2. ^ Wilson, Peter H. (28 January 2016). The Holy Roman Empire: A Thousand Years of Europe's History. Penguin Books Limited. p. PR17. ISBN 978-0-14-195691-6. Retrieved 6 July 2022.
  3. ^ Hlawitschka, p.146
  4. ^ Hlawitschka, pp. 145-153.
  5. ^ Schwab (2009), p. 14
  6. ^ Davids (2002), pp. 79–80
  7. ^ Settipani, pp. 244-245.
  8. ^ a b c d Leyser, Karl (1994). Communication and Power in Medieval Europe: The Carolingian and Ottonian Centuries. London, England: The Hambledon press. pp. 156–163. ISBN 1-85285-013-2.
  9. ^ Norwich, John Julius (1993). Byzantium: The Apogee. London: Penguin. p. 220.
  10. ^ Paul Collins. The Birth of the West: Rome, Germany, France, and the creation of Europe in the tenth century. p. 264, citing Liutprand of Cremona in The Works of Liutprand of Cremona, translation by F.A. Wright, London: George Routledge, 1930.
  11. ^ Collins,page 264
  12. ^ Wangerin, Laura (December 2014). "Empress Theophanu, Sanctity, and Memory in Early Medieval Saxony". Central European History. 47 (4): 716–736. doi:10.1017/S0008938914001927. S2CID 144928369.
  13. ^ a b c "Theophanu: Von einer byzantinischen Prinzessin zur römisch-deutschen Kaiserin". Mein Weg ins Museum (in German). 26 March 2021. Retrieved 15 August 2022.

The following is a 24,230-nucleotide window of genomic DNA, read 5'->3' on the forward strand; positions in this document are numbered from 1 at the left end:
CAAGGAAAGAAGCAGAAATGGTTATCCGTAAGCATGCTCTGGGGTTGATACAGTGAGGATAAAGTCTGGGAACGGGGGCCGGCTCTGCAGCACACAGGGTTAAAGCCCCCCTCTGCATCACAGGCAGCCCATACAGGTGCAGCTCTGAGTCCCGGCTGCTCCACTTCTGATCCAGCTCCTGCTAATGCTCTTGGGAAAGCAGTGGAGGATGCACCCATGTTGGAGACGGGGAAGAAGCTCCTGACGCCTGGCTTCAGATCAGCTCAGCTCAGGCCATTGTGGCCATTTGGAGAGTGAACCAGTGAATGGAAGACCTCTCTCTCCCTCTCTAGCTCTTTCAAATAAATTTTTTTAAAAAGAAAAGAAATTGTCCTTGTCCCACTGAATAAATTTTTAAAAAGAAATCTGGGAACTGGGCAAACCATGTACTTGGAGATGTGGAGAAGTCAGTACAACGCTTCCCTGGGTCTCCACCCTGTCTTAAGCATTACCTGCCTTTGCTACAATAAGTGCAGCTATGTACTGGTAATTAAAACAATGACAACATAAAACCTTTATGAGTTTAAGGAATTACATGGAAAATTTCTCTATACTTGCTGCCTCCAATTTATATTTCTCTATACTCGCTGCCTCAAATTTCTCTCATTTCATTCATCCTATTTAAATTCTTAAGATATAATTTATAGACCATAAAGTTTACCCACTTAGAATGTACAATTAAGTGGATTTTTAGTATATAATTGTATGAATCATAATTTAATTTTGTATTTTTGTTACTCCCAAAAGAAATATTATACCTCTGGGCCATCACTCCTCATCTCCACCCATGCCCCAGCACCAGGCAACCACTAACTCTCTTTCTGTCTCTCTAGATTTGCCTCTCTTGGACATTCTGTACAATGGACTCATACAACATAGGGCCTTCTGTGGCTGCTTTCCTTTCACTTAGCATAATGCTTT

14. ^ University, Center for Teaching and Learning at Columbia. "Theophanu, empress". Epistolae. Retrieved 15 August 2022.
  15. ^ a b Davids (2002), p. 53.
  16. ^ Davids (2002), p. 54.
  17. ^ Davids (2002), pp. 56.
  18. ^ a b Davids (2002), pp. 18, 36.
  19. ^ "Pavia Royal town". Monasteri Imperiali Pavia. Retrieved 29 July 2022.
  20. ^ Görich, Knut (2021). "Imperial Ladies of the Ottonian Dynasty (reviewed by Knut Görich) — recensio.net". www.recensio.net: 89, 91–93. Archived from the original on 15 July 2022. Retrieved 9 July 2022.
  21. ^ Norris, Harper J. (2020). Empress Theophanu: The Politics of Power at the Intersection of Byzantium and the Ottonian Empire. University of Central Florida. pp. 27, 29. Retrieved 31 July 2022.
  22. ^ Mckitterick, Rosamond (30 January 2007). "Ottonian intellectual culture in the tenth century and the role of Theophanu". Early Medieval Europe. 2 (1): 53–74. doi:10.1111/j.1468-0254.1993.tb00010.x. Retrieved 31 July 2022.
  23. ^ a b Maclean, Simon (2017). Ottonian Queenship. Oxford, United Kingdom: Oxford University Press. ISBN 978--0--19--880010--1.
  24. ^ Davids (2002), pp. 26, 38.
  25. ^ Economou 2021, p. 9.